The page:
The Montreal Canadiens isn’t just developing prospects and rookies who made appearances on the NHL roster, they still have an American Hockey League (AHL) affiliate, the Laval Rocket, to provide ice time to their younger players. More importantly, Laval is in a playoff race to end the regular season. This perhaps holds as much, if not more, importance for player development as it provides game situations in meaningful games.
One of these young players, Emil Heineman, is one of the better stories in recent weeks. From his return to North America to the impact he is making at the AHL level to what he can potentially become for the Canadiens.
Canadiens Prospect Heineman
Heineman, who originally joined the Canadiens organization in a trade with the Calgary Flames involving Tyler Toffoli, provides the club with many intriguing qualities. He is a player that is unafraid of the physicality of the game, adept at using his speed on the forecheck and enjoys winning puck battles in the corners and playing at the front of the net. The highly competitive 6-foot-2, 194-pound forward already has NHL size and an NHL shot. His strength is his offensive game.
He did have a late start to his season due to injury. He arrived at the Canadiens’ main training camp and performed very well. He did seem ready to take the next step in his career and remain in North America, however, contractually, he had to be returned on loan to Leksands IF of the Swedish Hockey League (SHL). During his time there he scored eight goals and 15 points in 35 games played.
Heineman Has Arrived in Laval
After his SHL club lost their play-in series and were eliminated from the playoffs, Heineman was able to join the Rocket, giving them a much-needed boost of size and speed for their playoff push. The 21-year-old Swedish forward has been the most consistently impactful performer since his arrival, scoring five goals in his five games played with Laval.
In a discussion with Canadiens Player Development coach Rob Ramage, Anthony Marcotte (the voice of the Laval Rocket at BPM Sports in Montreal), shared that Ramage recently returned from Sweden where he watched Heineman and defenseman Adam Engstrom. In their conversation, Ramage stated that Leksands’ defense-first system muted Heineman’s power-forward skill set and that his focus was to finally return to North America; he was impatiently waiting for his opportunity. As fans who have been watching Laval play in the last two weeks can see, he has embraced this new challenge.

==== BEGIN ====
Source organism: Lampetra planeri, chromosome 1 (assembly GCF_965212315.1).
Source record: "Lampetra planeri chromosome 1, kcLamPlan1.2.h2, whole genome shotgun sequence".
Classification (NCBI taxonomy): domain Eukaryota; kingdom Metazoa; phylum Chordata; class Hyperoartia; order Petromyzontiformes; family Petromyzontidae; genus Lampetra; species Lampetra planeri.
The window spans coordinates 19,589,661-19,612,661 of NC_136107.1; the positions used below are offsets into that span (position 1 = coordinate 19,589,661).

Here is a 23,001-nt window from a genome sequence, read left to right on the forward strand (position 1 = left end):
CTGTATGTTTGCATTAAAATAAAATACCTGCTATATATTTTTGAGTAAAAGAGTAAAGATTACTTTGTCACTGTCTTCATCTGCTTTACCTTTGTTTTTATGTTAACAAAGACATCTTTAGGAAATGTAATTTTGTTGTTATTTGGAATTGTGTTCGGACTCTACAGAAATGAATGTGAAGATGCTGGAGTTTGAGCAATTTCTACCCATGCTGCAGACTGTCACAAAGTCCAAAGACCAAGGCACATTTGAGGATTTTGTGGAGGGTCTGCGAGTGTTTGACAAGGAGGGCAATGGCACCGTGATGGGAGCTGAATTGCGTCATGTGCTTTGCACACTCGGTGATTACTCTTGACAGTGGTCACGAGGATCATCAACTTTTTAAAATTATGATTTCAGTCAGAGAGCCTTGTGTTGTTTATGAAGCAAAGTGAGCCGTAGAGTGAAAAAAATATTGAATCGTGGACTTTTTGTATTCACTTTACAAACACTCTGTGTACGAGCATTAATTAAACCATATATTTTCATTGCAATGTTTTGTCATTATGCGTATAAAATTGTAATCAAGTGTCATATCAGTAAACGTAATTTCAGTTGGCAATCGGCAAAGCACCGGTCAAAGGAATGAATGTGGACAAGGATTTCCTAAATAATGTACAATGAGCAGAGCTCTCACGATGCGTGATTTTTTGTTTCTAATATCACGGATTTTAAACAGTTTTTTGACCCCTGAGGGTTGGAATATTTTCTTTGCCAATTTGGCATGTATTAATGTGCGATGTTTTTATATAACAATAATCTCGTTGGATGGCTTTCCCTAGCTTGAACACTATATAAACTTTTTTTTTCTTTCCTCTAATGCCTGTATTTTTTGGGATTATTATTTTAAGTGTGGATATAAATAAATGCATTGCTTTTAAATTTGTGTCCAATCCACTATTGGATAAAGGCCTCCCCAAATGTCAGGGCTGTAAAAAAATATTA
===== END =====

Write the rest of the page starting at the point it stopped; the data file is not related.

With only six games remaining in the AHL regular season, Laval is now holding a tenuous grasp of the fifth and final playoff position in the North Division with 66 points. Their next closest rivals, the Cleveland Monsters, have 65 points but hold three games in hand. Meaning, Heineman’s arrival came at the best possible time for Laval as he fills a glaring need for offense. With Alex Belzile, Raphael Harvey-Pinard, and Jesse Ylonen, the Rocket’s top offensive players, and the entire top line, called up to Montreal, head coach Jean-Francois Houle lost his best scoring and power-play options. While they could all return for the AHL playoffs and add a significant offensive boost for the Rocket, the problem is that without them, Laval was limping their way out of the playoff picture. Heineman’s arrival has helped significantly in getting the team back on track.
The Toffoli trade hurt the Canadiens in the short term, sending a high-quality player and person to the Flames. In the long run, however, it is starting to look more like a home run for Hughes as he adds two quality prospects in Heineman and Filip Mesar (selected with Calgary’s 2022 first-round pick acquired in the trade). Like all prospects, Heineman has some holes in his game that he needs to fill in. Playing in Sweden and now Laval was the best course of action for him since he still needs to refine his game and build confidence. His time in Sweden, getting shuffled up and down the Leksands lineup, seeing first-line and top power play ice time in some games, fourth-line ice time in others, and even being a healthy scratch in between has seemingly made him motivated to prove himself in North America.
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This experience he is gaining with the Rocket, even if Laval fails to qualify for the playoffs, can aid Heineman significantly. This time in Laval, his size and skill set as well as his potential makes him a good bet to graduate to the NHL roster next season. He has speed to burn and high-end shooting talent and just needs time to refine his defensive game to adjust for North American ice.
If he can impress management in training camp as he had last season, the Canadiens could add a top-nine winger with speed and size who can complement their skilled, young core. For now, however, Heineman is proving he is capable of living up to his potential and is providing Laval exactly what they are in dire need of, a top-six, two-way forward with offensive skills, as they claw their way back into the playoff picture.